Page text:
Which path is the EU following towards more renewable energy?

Energy, environment
On 30 November 2016, the European Commission presented its ‘Clean energy for all Europeans’ package. The legislative initiatives cover among others energy efficiency, renewable energy and governance rules for the Energy Union.
The package puts energy efficiency first while providing a fair deal for consumers. This roadmap is the path to follow towards 2030, as the EU has the ambition to become the world number one when it comes to renewable energy. The policies previously in place were not enough to deliver on the commitments made in the 2015 Paris agreement.

The need for a EU framework

As part of the package, the proposal for a revised renewable energy directive confirms the EU-wide binding target of 27% for the share of renewable energy to be consumed in the EU by 2030. This target is no longer broken down into legally binding national targets. Therefore, the 2030 roadmap is all the more important in order to guide the commitments of each EU Member State and to find a framework to cooperate on several projects.

For example, the European Structural and Investment Funds 2014-2020 recognized the deep renovation of buildings as a key priority for funding, one of the elements put into practice in the proposal for a revised energy performance of buildings Directive. It is an opportunity and challenge for many companies to make use of such funding and to work together. This within an EU framework and a widespread and diffuse dialogue. The initiatives at EU level are much welcomed. The lack of an EU level policy on renewable heating and cooling has led to fragmented markets across Europe and it reduced investors’ certainty in the long term. Even though the heating and cooling sector accounts for 50% of total energy demand in Europe.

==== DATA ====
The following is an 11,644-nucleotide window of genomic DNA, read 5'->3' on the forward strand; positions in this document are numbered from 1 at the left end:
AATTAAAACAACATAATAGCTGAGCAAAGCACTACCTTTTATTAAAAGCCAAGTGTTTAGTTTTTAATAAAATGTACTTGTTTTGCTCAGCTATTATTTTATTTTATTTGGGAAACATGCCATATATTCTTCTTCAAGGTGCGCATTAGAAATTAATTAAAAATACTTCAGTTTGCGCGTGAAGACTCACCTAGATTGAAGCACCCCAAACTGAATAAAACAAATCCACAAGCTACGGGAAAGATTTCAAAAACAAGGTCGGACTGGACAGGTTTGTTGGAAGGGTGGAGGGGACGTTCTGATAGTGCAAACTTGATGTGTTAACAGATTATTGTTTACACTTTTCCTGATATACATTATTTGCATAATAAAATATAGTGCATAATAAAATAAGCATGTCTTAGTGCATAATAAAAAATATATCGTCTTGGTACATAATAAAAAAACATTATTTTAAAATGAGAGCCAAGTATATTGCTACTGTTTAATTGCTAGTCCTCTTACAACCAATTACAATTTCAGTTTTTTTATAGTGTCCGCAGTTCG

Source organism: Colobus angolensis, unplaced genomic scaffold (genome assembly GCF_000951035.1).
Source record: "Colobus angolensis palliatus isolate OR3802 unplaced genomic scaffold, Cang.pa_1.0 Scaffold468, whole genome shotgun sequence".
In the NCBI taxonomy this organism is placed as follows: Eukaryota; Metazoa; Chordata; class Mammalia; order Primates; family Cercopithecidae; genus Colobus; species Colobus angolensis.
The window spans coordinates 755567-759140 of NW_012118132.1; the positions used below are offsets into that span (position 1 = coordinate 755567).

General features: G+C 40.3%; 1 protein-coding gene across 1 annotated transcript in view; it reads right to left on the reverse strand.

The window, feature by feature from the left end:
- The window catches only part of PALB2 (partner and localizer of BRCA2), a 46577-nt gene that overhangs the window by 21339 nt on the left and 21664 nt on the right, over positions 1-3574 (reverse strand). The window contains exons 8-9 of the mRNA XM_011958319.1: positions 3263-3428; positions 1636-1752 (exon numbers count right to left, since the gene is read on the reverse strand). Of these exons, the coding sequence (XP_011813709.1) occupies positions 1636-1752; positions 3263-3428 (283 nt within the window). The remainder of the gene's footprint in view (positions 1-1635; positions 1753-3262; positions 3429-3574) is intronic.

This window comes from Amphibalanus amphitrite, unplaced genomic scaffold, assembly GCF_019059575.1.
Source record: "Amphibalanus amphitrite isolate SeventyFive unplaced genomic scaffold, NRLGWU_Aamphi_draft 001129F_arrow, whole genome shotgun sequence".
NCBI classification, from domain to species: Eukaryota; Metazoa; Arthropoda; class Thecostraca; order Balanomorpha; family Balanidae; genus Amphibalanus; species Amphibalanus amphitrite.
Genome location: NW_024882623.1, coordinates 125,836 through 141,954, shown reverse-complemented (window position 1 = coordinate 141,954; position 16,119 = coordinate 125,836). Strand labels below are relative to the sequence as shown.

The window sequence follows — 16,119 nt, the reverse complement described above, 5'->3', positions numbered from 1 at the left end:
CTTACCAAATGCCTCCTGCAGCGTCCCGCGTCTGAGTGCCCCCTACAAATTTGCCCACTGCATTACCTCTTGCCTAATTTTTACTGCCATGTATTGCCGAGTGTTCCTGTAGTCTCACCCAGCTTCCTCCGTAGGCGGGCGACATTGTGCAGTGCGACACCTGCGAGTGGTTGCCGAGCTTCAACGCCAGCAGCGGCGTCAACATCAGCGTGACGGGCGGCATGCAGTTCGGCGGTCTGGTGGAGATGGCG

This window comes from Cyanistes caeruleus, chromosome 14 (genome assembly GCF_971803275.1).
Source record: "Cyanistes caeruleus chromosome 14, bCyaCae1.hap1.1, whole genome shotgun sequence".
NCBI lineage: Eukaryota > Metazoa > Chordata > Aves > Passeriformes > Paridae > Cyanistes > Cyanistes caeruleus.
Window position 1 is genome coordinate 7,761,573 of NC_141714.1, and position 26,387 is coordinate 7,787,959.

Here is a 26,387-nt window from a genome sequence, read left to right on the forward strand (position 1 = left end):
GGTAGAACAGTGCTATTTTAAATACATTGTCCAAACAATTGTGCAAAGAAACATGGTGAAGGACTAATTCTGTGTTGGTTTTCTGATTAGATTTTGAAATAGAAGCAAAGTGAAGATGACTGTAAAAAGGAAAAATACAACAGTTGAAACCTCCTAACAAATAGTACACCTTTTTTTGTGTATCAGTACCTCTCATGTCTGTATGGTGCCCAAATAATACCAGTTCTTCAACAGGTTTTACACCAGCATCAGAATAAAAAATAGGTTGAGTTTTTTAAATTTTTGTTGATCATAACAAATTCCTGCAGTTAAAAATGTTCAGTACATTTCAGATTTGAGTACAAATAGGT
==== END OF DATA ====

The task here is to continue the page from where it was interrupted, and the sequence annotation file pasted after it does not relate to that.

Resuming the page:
Circular Economy Package

Another aspect of renewable energy is the Circular Economy Package, which enhances recycling and re-use of products. The cycle includes production and consumption of products as well as waste management and the market for secondary raw materials. We can think of many products in recycling batteries. Not only batteries, plastic bottles but also mattresses and leftover food play a crucial role in this.

A solid framework?

Although the question raises whether this ‘2030 roadmap’ provides a solid framework in order to reach the EU-wide binding target for the renewable energy share consumed by 2030, the many projects funded show the EU and Member States’ commitment to reach it. So if we continue this path towards 2030, are we then finally on the (r)evolutionary road towards a more sustainable environment?

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